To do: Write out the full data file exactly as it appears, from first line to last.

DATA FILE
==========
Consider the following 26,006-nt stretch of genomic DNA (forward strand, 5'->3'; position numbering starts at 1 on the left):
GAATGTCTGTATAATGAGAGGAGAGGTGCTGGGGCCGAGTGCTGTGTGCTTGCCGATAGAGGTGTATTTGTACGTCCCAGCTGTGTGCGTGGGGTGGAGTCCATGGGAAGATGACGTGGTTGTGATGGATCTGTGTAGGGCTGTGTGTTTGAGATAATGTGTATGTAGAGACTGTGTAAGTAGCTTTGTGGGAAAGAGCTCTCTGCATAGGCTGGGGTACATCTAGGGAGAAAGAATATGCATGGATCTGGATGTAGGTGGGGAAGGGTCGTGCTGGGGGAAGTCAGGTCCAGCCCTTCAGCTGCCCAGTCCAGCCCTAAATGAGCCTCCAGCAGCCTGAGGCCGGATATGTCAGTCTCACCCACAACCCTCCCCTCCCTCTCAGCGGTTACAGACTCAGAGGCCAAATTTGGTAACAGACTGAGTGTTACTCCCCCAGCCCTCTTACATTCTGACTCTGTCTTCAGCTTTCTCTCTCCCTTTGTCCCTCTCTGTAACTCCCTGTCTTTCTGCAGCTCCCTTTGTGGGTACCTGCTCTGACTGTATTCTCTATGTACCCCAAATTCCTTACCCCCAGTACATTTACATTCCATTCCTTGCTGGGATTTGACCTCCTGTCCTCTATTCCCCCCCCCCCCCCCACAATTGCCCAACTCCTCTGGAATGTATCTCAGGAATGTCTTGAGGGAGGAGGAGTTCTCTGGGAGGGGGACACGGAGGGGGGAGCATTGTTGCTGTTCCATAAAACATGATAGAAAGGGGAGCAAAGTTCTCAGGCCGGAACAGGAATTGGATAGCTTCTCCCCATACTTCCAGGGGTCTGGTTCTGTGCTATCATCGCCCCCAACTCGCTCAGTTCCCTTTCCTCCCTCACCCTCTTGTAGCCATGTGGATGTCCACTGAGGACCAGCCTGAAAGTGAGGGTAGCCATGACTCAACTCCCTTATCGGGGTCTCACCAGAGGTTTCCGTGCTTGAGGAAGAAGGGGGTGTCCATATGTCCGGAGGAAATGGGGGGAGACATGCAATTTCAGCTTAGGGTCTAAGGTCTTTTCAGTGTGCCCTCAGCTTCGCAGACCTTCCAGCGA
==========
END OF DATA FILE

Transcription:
Consider the following 26,006-nt stretch of genomic DNA (forward strand, 5'->3'; position numbering starts at 1 on the left):
GAATGTCTGTATAATGAGAGGAGAGGTGCTGGGGCCGAGTGCTGTGTGCTTGCCGATAGAGGTGTATTTGTACGTCCCAGCTGTGTGCGTGGGGTGGAGTCCATGGGAAGATGACGTGGTTGTGATGGATCTGTGTAGGGCTGTGTGTTTGAGATAATGTGTATGTAGAGACTGTGTAAGTAGCTTTGTGGGAAAGAGCTCTCTGCATAGGCTGGGGTACATCTAGGGAGAAAGAATATGCATGGATCTGGATGTAGGTGGGGAAGGGTCGTGCTGGGGGAAGTCAGGTCCAGCCCTTCAGCTGCCCAGTCCAGCCCTAAATGAGCCTCCAGCAGCCTGAGGCCGGATATGTCAGTCTCACCCACAACCCTCCCCTCCCTCTCAGCGGTTACAGACTCAGAGGCCAAATTTGGTAACAGACTGAGTGTTACTCCCCCAGCCCTCTTACATTCTGACTCTGTCTTCAGCTTTCTCTCTCCCTTTGTCCCTCTCTGTAACTCCCTGTCTTTCTGCAGCTCCCTTTGTGGGTACCTGCTCTGACTGTATTCTCTATGTACCCCAAATTCCTTACCCCCAGTACATTTACATTCCATTCCTTGCTGGGATTTGACCTCCTGTCCTCTATTCCCCCCCCCCCCCCCACAATTGCCCAACTCCTCTGGAATGTATCTCAGGAATGTCTTGAGGGAGGAGGAGTTCTCTGGGAGGGGGACACGGAGGGGGGAGCATTGTTGCTGTTCCATAAAACATGATAGAAAGGGGAGCAAAGTTCTCAGGCCGGAACAGGAATTGGATAGCTTCTCCCCATACTTCCAGGGGTCTGGTTCTGTGCTATCATCGCCCCCAACTCGCTCAGTTCCCTTTCCTCCCTCACCCTCTTGTAGCCATGTGGATGTCCACTGAGGACCAGCCTGAAAGTGAGGGTAGCCATGACTCAACTCCCTTATCGGGGTCTCACCAGAGGTTTCCGTGCTTGAGGAAGAAGGGGGTGTCCATATGTCCGGAGGAAATGGGGGGAGACATGCAATTTCAGCTTAGGGTCTAAGGTCTTTTCAGTGTGCCCTCAGCTTCGCAGACCTTCCAGCGA